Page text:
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Q&A: A gliding greenhouse for tracking carbon flux

Members of the Ecology component will be using the greenhouse to study how plant communities, including those dominated by invasive species, respond to and recover from fire.

By Amanda Heidt

May 2024

Across the West, invasive plant species like cheatgrass are crowding out and otherwise outcompeting native plant communities, leaving scientists wary of potential ecosystem disruptions. Diverse, healthy plant communities are thought to be more resilient in the face of fires and climate change than degraded habitats dominated be fewer species, but it’s not fully understood, for example, whether an invaded plant community stores carbon in the same way as an intact, native community does, nor how long it takes for an ecosystem’s ability to absorb CO2 to return after sagebrush habitats burn.

Jay Arnone, HDRFS Ecology Lead

Jay Arnone, a plant ecologist at the Desert Research Institute in Reno, heads the Ecology component of HDRFS and recently presented updates on the group’s progress at the annual meeting in Las Vegas. Among their many initiatives is one that aims to address this question—a greenhouse mounted on tracks that the group plans to roll across the desert, collecting valuable data on carbon dioxide fluxes across a gradient of sagebrush habitats. Below, Arnone speaks more about the process of developing this new tool and the experiments the team is preparing to run in the coming months.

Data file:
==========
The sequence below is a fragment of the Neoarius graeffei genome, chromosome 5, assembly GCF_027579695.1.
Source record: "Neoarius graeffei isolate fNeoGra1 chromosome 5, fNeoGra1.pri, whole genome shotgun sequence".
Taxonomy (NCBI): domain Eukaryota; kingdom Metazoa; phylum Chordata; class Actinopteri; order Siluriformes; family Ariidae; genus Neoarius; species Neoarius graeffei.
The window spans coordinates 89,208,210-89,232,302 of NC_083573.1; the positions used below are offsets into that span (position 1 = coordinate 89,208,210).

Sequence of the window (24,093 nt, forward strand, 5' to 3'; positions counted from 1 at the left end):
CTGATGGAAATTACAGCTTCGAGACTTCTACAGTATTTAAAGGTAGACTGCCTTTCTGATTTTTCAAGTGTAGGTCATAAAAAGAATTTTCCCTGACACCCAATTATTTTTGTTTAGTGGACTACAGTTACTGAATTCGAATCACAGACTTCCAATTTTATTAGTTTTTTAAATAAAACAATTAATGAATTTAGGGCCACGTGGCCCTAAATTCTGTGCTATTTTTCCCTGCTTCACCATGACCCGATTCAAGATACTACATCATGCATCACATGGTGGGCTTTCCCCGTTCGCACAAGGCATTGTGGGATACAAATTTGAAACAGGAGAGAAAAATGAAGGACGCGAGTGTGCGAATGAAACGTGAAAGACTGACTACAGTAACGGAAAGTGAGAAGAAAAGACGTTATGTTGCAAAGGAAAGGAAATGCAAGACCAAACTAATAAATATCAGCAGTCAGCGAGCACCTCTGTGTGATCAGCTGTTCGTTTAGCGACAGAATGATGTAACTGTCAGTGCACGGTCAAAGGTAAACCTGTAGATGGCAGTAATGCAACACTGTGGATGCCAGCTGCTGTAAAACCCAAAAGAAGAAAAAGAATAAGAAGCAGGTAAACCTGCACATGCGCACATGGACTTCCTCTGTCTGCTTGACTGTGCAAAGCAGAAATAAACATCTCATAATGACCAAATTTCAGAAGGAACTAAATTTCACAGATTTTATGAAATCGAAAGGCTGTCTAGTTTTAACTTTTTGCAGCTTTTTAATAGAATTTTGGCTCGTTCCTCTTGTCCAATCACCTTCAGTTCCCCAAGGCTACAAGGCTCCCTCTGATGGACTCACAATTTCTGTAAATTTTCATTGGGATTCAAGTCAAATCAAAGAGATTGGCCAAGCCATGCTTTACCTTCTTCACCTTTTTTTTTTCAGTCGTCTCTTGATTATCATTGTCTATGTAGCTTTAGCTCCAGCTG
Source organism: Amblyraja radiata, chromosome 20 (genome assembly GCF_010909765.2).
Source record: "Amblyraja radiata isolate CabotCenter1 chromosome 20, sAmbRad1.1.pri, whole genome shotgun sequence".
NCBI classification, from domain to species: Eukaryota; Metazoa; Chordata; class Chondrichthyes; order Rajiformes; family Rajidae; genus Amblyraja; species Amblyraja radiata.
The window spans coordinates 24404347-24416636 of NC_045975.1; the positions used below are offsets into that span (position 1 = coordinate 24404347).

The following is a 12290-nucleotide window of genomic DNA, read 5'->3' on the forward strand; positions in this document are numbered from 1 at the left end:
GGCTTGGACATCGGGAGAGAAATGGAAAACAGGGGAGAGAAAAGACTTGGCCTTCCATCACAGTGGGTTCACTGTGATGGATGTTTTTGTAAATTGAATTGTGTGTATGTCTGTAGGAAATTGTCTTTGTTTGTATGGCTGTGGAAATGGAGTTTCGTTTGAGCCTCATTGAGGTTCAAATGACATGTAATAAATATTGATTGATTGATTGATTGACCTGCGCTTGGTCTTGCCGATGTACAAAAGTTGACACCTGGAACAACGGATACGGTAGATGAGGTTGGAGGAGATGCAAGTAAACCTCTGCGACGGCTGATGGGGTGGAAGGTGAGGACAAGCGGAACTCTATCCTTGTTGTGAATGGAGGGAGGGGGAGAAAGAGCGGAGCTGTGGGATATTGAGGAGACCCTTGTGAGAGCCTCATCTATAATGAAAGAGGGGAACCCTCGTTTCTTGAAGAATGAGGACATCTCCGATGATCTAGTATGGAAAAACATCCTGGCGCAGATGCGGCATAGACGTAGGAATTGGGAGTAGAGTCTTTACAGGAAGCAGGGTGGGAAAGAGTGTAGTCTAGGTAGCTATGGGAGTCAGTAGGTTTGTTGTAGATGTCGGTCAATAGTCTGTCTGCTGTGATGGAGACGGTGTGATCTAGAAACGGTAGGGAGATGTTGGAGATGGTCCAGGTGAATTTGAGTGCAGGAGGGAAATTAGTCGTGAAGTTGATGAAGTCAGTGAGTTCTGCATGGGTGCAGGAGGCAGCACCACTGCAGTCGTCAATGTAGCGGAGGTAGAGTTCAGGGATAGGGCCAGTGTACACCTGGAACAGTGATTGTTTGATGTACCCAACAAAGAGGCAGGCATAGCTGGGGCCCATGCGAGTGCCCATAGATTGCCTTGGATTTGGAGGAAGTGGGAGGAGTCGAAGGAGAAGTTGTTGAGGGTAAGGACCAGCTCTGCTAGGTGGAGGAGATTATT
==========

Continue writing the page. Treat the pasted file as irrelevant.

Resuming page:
As a plant ecologist, how did you first get interested in fire, and how does a fire regime play into healthy ecosystem functioning?

When I first moved to Reno, deserts were new to me, but the thing that quickly became apparent was that invasive species were a big factor in the ecology of desert shrublands. Invasive grasses, for example, affect the natural fire cycle, which is how I got into this whole fire question. We started looking into whether an ecosystem with invasive species functions differently from a system that’s uninvaded. We came up with some ways to measure the carbon flux—the actual movement of carbon dioxide in and out of a system—to test how an ecosystem moves things around and how the interactions among organisms play into that. And I’ve been doing that for 20 years now.

What tools did you use early on to study these questions?

At first, we employed a system called a static chamber, where you plunk a container—we used a yurt tent—down on an ecosystem to measure the changes in CO2 concentration inside the chamber over time and calculate how much carbon dioxide is coming in during the day and going out at night. We did a lot of manual measurements, taking snapshots over a 36-hour period once a month to come up with a total for the whole year. But the problem is you have all these gaps in between the periods where you’re measuring, and it’s also very labor intensive to pick up a yurt tent. It’s only 30 pounds for two people, but you’re doing that for 36 hours straight.